Continue reading “Icestorm Tools Roundup: Open Source FPGA Dev Guide”
It is no secret that we like the Lattice iCE40 FPGA. It has a cheap development board and an open source toolchain, so it is an easy way to get started developing low-cost, low-power FPGA designs. There are a few members of the family that have similar characteristics including the top-of-the-line UltraPlus. [Steve] from Lattice and [Michael Klopfer] from the University of California Irvine have a three-part video series that explain the architecture of the devices. Altogether, the videos are about an hour long and — of course — they use the official tools, not IceStorm. But it is still a great time investment if you have an iCE40 board and you want to understand what the chip has under the hood.
The first part is fairly short and talks a lot about applications. There’s also a nod to the hobbyist use of FPGAs. Keep in mind that the iCE40 FPGAs come in different sizes and variants, so don’t get excited when you see them mention a RISC-V — that isn’t going to fit in your iCEStick, that we know of. The iCEstick has a HX-1K onboard, which is the high-performance variant with 1,280 logic elements, as opposed to the low-power (LP) version.
Continue reading “Three Part Deep Dive Explains Lattice ICE40 FPGA Details”
FPGAs have gone from being a niche product for people with big budgets to something that every electronics experimenter ought to have in their toolbox. I am always surprised at how many people I meet who tell me they are interested in using FPGAs but they haven’t started. If you’ve been looking for an easy way to get started with FPGAs, Hackaday’s FPGA boot camp is for you. There’s even a Hackaday.io chat in the group specifically for FPGA talk for questions and general discussion!
While it is true FPGAs aren’t for everything, when you need them you really need them. Using FPGAs you can build logic circuits — not software simulations, but real circuits — and reap major performance benefits compared to a CPU. For digital signal processing, neural networks, or computer vision applications, being able to do everything essentially in parallel is a great benefit. Sometimes you just need the raw speed of a few logic gates compared to a CPU plodding methodically through code. We expect to see a lot more FPGA activity now that Arduino is in the game.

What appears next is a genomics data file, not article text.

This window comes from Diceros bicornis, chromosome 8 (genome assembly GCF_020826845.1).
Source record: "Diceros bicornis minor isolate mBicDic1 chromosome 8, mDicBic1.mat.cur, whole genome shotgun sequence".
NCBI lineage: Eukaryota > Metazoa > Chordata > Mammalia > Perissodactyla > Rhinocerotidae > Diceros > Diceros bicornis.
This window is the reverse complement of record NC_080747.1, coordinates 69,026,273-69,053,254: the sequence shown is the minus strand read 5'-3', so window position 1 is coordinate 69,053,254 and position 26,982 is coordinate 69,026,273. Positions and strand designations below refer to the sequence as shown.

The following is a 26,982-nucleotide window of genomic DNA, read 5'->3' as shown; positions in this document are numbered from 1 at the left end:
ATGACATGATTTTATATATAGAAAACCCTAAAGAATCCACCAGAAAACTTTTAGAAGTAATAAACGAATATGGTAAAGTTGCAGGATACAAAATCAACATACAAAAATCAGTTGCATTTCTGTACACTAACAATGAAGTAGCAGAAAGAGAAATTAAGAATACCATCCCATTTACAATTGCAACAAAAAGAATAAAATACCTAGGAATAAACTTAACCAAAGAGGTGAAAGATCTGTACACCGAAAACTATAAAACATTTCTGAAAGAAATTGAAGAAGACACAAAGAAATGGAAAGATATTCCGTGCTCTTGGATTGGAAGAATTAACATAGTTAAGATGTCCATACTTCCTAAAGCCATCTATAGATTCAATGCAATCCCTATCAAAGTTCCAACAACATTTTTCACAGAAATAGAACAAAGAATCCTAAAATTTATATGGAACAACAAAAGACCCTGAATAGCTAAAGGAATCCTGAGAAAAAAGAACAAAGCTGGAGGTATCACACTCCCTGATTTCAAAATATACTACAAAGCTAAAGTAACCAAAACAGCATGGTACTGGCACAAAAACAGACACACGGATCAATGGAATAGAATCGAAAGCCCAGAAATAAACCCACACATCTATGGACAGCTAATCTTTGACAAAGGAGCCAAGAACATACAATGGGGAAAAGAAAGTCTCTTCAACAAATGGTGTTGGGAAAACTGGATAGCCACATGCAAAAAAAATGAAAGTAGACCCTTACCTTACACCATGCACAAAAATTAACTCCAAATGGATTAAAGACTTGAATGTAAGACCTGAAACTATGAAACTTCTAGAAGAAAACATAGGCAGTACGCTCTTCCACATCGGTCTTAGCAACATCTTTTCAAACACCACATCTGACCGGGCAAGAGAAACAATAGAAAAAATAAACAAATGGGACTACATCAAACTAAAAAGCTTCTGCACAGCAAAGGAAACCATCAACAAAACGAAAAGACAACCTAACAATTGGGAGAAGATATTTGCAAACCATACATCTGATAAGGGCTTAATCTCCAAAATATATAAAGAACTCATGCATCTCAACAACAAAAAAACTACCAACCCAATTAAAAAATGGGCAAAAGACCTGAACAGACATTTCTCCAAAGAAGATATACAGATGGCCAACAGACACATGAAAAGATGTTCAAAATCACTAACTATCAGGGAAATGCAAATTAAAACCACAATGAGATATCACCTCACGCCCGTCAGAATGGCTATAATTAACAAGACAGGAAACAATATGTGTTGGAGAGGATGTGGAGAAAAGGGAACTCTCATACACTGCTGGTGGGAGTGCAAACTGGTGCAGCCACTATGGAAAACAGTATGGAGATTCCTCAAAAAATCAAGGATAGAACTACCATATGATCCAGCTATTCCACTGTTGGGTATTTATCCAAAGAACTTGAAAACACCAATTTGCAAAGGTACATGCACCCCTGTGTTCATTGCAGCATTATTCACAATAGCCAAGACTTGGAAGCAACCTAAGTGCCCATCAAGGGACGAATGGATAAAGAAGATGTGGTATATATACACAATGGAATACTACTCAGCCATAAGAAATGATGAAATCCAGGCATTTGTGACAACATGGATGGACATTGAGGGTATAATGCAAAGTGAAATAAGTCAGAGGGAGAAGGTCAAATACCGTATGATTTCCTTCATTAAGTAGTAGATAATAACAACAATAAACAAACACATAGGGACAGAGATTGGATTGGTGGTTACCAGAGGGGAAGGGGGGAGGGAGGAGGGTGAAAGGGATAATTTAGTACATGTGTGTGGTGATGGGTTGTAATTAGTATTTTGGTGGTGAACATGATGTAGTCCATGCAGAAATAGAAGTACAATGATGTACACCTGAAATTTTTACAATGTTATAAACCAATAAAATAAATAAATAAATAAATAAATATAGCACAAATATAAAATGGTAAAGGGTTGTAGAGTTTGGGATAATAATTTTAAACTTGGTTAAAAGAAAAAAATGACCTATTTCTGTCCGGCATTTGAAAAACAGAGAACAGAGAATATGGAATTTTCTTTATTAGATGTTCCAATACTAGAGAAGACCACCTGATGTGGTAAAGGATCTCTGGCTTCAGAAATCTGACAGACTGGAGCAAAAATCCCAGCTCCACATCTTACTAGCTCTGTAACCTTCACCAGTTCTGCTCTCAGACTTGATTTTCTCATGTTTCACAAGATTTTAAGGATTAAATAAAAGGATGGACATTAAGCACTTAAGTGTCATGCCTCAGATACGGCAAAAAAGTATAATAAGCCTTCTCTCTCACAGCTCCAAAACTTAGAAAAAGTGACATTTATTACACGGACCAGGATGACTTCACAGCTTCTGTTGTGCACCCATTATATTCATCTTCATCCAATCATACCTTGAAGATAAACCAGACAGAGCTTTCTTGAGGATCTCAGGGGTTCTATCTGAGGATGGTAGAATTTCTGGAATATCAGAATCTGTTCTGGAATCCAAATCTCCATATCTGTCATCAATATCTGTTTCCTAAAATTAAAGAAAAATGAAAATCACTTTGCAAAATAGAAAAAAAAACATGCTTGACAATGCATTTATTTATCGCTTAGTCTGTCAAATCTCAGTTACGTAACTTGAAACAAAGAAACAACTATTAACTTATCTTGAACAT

These boot camps gather together some of the material you seen spread over many articles here before, plus new material to flesh it out. It’s designed for you to work through more like a training class than just some text to read. There’s plenty of screenshots and even animations to help you see what you are supposed to be doing. You’ll be able to work with simulations to see how the circuits we talk about work, make changes, and see the results. We’ll focus on Verilog — at least for now — as it is close to C and easier for people who know C to pick up. Still not convinced? Let’s run though the gist of the boot camp series.
Continue reading “Learn FPGA Fast With Hackaday’s FPGA Boot Camp”
The Icoboard is a plug-in for the Raspberry Pi with a Lattice iCE FPGA onboard. Combined with a cheap A/D converter, [OpenTechLab] build a software-defined radio using all open source tools. He found some inexpensive converters that cost about $25 and were fast enough (32 MHz) for the purpose at hand. The boards also had a digital to analog converter and he was able to find the data sheets. You can see a video with the whole project covered, below.
The video, by the way, is pretty extensive (about an hour’s worth) and covers the creation of a PC board to connect from the Icoboard to the converters. There’s also a 3D printed frame, and that’s explained in detail as well.
Continue reading “Icoboard Software Defined Radio Platform”